Jewelry industry

Rapaport Magazine – Law and Human Rights in the Jewelry Industry

The US government has multiple regulations in place to prevent abuse in the supply chain.


In the pages of this magazine, many authorities in the jewelry industry have spoken out on what should be done to address the problem of human rights abuses in the jewelry supply chain. Of course, the US government has long focused on this issue, both for US businesses in general and, in some cases, specifically for the jewelry industry. This guidance comes from a myriad of US federal agencies, each regulating a different link in the jewelry supply chain.

Understanding and complying with these laws and regulations can be challenging for any jewelry business; some of the largest companies in the industry have entire departments dedicated to ensuring compliance. These laws and regulations are in addition to the general corporate responsibility to consider the human costs of a company’s supply chain.

Fight against money laundering

The cornerstone of responsible sourcing in the jewelry industry is anti-money laundering (AML) regulations. These regulations, stemming from the Bank Secrecy Act (1970) and the USA PATRIOT Act (2001), aim to prevent the use of the American banking system for the purposes of money laundering or the financing of terrorism. Regulations require dealers of precious metals, gemstones, and jewelry made from these materials to implement an AML program in their businesses.

This process has five parts: appoint a compliance officer; conduct a risk assessment to identify where a business could be used for money laundering or terrorist financing; write an AML program and policy; train company employees to recognize the signs of money laundering; and periodically testing the program to ensure that it functions as intended.

Having a compliant AML program also requires checking suppliers and customers against certain lists the government maintains of bad actors and known criminals around the world, with whom US companies are not allowed to do business. The Office of Foreign Assets Control (OFAC) maintains the Specially Designated Nationals (SDN) List, which is how sanctions are imposed on individuals and entities, preventing them from using the US banking system and doing business with American companies.

It is through this mechanism that the US government prevents companies from doing business with known perpetrators of human rights abuses – for example, the military leaders who seized power in Myanmar (Burma) during the violent coup February 2021 and murdered over 1,400 Burmese citizens in the ensuing events. protests. The state-owned gemstone mining and marketing agencies they now control are all on the SDN list.

Mineral springs and forced labor

Another measure is Section 307 of the Tariff Act of 1930, which prohibits the importation of goods produced in whole or in part in a foreign country that uses forced labor. US Customs and Border Protection (CBP) enforces this law by investigating and acting on allegations of forced labor in supply chains. CBP will seize specific goods at a port or issue hold release orders designating a particular foreign country known to use forced labor. These orders mean that goods imported from a specific region will be held at a customs port until the importer can provide proof that the goods were not produced using forced labor. For those looking to learn more about the use of forced labor in specific countries, the U.S. Department of Labor offers a downloadable educational app called Sweat & Toil: Child Labor, Forced Labour, and Human Trafficking Around the World.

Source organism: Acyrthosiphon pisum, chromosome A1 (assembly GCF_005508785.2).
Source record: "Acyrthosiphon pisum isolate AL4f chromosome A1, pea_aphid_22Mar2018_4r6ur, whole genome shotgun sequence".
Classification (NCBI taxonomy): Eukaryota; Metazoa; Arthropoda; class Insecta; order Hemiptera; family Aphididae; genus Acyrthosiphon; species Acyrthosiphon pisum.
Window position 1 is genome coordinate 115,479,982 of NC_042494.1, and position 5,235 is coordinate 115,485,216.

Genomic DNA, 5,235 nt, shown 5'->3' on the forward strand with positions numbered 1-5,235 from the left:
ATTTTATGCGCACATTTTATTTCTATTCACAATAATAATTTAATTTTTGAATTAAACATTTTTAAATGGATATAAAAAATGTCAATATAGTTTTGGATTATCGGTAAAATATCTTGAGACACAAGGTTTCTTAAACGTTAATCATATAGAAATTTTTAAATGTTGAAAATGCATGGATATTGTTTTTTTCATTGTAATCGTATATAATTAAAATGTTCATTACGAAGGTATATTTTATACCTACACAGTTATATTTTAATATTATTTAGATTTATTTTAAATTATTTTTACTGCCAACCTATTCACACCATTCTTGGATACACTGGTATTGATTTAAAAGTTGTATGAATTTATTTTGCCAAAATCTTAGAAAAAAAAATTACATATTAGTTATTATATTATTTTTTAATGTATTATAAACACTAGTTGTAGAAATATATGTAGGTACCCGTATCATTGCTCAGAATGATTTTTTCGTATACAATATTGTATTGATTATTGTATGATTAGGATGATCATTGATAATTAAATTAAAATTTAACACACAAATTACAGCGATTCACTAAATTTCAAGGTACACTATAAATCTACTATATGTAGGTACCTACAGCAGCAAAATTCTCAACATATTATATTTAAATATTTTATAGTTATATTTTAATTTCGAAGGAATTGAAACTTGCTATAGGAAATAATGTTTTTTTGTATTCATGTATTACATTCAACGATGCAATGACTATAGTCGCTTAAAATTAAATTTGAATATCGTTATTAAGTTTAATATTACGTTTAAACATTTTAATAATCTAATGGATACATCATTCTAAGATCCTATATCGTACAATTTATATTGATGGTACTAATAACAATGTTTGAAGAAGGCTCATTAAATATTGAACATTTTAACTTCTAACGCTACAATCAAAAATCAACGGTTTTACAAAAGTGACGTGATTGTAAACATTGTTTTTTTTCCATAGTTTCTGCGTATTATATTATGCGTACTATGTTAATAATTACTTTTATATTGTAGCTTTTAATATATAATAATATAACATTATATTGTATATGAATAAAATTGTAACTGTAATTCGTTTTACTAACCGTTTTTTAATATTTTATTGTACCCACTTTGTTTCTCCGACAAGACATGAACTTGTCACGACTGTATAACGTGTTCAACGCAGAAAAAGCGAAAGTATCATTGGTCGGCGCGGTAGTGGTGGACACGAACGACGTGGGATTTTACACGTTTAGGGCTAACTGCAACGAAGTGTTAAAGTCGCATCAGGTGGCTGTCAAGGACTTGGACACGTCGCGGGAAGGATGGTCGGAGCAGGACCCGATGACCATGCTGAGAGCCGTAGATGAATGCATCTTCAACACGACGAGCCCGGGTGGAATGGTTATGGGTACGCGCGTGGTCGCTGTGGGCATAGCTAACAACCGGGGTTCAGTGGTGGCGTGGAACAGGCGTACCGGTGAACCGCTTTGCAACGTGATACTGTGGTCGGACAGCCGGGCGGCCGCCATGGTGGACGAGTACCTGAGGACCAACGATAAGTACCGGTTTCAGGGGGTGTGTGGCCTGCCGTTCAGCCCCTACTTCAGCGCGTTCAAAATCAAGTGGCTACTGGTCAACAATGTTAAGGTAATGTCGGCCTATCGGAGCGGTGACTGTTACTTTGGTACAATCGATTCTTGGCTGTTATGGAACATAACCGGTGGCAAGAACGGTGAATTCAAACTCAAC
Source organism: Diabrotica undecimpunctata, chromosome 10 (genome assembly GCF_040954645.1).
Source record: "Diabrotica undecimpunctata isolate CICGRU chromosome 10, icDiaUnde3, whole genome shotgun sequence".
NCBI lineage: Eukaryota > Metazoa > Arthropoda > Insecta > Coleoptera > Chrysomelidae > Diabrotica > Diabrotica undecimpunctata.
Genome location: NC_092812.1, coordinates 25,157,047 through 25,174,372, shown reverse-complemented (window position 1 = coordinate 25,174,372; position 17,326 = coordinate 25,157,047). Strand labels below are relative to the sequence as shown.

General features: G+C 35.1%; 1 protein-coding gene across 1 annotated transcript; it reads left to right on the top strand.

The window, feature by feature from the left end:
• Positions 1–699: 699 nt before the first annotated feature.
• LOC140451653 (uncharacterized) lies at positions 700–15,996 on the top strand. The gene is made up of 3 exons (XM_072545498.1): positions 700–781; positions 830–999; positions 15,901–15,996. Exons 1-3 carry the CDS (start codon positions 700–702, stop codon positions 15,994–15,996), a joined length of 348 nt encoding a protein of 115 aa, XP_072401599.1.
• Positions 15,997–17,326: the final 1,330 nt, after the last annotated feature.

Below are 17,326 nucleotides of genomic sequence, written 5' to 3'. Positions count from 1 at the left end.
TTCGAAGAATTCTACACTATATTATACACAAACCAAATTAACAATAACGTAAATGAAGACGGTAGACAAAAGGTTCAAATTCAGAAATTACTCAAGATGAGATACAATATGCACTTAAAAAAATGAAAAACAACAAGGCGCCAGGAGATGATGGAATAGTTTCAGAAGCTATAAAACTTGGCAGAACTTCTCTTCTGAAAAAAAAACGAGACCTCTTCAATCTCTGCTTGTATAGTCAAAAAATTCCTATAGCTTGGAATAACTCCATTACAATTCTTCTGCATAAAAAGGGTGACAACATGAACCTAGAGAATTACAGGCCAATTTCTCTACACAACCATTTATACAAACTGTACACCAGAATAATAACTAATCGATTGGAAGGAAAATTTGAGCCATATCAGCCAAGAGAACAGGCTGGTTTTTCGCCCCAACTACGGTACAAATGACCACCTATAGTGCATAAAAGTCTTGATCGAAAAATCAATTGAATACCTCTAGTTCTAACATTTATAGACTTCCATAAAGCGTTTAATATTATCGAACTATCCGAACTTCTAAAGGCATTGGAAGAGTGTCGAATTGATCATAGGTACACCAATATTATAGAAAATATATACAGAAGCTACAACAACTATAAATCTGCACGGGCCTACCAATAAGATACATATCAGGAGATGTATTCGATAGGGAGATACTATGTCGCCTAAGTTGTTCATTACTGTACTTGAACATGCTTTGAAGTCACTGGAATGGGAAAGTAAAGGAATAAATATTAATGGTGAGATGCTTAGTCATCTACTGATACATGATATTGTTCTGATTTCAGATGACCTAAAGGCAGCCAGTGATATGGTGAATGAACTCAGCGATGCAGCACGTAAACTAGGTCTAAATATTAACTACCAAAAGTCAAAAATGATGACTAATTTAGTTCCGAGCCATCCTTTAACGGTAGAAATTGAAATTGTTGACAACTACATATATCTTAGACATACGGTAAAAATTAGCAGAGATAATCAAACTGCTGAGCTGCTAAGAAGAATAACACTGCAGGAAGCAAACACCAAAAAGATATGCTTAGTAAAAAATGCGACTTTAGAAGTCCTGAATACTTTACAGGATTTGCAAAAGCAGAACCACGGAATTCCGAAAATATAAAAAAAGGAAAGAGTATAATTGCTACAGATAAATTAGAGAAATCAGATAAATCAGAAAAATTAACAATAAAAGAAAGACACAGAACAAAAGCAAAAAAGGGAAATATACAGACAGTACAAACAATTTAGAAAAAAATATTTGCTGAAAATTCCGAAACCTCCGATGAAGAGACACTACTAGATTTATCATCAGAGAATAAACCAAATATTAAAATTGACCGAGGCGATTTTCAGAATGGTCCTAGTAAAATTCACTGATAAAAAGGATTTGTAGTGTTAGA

Another important law to be aware of is the Foreign Corrupt Practices Act, which prohibits offering, paying, or promising to pay money or anything of value to a foreign official for the purpose of obtain or retain business. This law is enforced by both the Securities and Exchange Commission (SEC) and the Department of Justice. The SEC, of ​​course, also enforces the provisions of the Dodd-Frank Conflict Minerals Act, requiring any publicly traded company to report its use of gold, tin, tantalum, or tungsten from the Democratic Republic. Congo (DRC) or one of the nine surrounding countries. This rule exists because of concerns that the mining and trade of conflict minerals by armed groups is helping to fund conflict in the DRC region and contributing to an emergency humanitarian crisis.

Although these laws are complicated and this article does not list all laws related to human rights, it is important to know that the US government is focusing on this issue in global supply chains. By starting with a strong AML program, companies can develop their compliance programs to ensure that they are not contributing to or funding human rights abuses around the world.

Sara E. Yood is associate general counsel for the Jewelers Vigilance Committee (JVC).

jvclegal.org

Image: Burmese demonstrators gathered around the Myanmar embassy in Washington, DC, in March 2021 to protest against the Asian country’s military coup. (bgrocker/Shutterstock)

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